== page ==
Many important molecules in the body are lipids. But transporting these molecules around the body through the blood presents an obvious problem, because, by definition, lipids are nonpolar and thus not very soluble in water. Small amounts of fatty acids are transported in the blood bound to blood proteins. These are called free fatty acids (despite the binding). Beyond this, however, other lipids are transported in special particles called lipoproteins.
To emphasis, lipoproteins are not molecules, but rather particles comprised of several thousand molecules. These particles solve the problem of lipid/water incompatibility via the amphipathic nature of phospholipids. One end of these molecules is polar and the other end nonpolar.
Lipoproteins have a single layer of phospholipid molecules on their outside, surrounding a central core. (By contrast, plasma membranes are comprised of a BILAYER.) Since the polar part of each phospholipid faces out, the outside of the phospholipid molecule is polar and thus compatible with the surrounding water environment. On the other hand, the nonpolar portion of each phospholipid faces inward, and thus is compatible with the very nonpolar ingredients of the core of the lipoprotein. In addition, some cholesterol is found in the outer layer of phospholipid.
As shown in the figure, the outer layer of the lipoprotein also has a protein molecule called an apolipoprotein. Like phospholipids, this protein is amphipathic and helps stabilize the particle. But even more important, the protein serves to identify the specific lipoprotein. For example, some lipoproteins transport dietary lipids from the small intestine to adipocytes and the liver. Other lipoproteins transport cholesterol between different part of the body. Each type of lipoprotein can be identified because it has a different apolipoprotein.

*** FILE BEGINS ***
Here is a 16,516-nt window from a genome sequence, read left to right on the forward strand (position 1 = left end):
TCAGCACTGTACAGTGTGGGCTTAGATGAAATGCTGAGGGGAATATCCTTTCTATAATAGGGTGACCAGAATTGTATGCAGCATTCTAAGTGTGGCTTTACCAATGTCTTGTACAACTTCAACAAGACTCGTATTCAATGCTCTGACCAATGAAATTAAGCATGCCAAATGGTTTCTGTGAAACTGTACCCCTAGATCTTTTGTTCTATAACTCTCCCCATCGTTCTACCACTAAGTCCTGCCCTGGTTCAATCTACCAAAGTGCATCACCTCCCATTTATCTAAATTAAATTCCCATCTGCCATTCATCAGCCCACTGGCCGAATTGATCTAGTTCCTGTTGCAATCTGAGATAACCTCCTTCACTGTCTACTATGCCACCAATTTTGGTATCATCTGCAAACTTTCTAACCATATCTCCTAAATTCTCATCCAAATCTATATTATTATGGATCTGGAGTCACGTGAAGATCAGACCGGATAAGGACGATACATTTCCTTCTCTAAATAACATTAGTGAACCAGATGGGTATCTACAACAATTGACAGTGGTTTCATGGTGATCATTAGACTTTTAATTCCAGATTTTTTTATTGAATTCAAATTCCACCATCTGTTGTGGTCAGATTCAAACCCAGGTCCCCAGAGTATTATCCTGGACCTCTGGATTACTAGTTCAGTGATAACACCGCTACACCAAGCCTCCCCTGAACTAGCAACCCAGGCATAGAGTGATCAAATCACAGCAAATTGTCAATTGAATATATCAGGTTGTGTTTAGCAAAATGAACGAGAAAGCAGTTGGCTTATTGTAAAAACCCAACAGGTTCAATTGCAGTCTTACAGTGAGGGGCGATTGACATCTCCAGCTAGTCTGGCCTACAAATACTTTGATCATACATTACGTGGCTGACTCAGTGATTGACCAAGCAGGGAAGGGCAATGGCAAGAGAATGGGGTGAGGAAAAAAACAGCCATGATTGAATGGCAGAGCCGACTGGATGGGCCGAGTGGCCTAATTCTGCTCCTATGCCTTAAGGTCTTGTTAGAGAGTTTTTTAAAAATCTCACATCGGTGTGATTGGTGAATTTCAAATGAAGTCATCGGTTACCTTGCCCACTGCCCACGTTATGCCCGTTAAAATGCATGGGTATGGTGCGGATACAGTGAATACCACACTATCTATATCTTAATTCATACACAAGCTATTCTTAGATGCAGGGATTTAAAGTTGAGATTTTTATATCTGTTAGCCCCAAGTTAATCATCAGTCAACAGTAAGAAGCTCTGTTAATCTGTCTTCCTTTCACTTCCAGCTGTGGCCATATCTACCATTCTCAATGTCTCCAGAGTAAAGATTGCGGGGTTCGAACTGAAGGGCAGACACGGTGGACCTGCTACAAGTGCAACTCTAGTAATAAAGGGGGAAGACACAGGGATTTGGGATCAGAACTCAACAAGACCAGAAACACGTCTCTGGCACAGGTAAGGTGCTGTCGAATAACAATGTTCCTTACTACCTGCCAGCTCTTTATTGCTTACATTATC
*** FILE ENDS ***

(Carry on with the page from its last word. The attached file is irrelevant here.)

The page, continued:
At the target cell, in some cases, the apolipoprotein binds to a receptor and then the lipoprotein is then taken up by receptor mediated endocytosis. In other cases, an enzyme on the capillary wall, termed lipoprotein lipase, unloads triacylglycerol from the lipoprotein by breaking triacylglycerol into fatty acids and glycerol.
(The terminology here often confuses students. Remember the lipoprotein is a particle, the apolipoprotein is a protein that is part of the particle. Also, In the figure above, the arrangement of apolipoprotein on the outside of the lipoprotein is based purely on my imagination.)
The core of the lipoprotein contains the most nonpolar substances. A lipoprotein formed in the small intestine, for example, would have much triacylglycerol (triglyceride) derived from the diet. Esterified cholesterol is also found in the core. ( "Esterified" means that a fatty acid is combined with the cholesterol at its one vaguely polar spot to make an even more nonpolar molecule.) A small amount of ordinary cholesterol is also found in the phospholipid outer layer.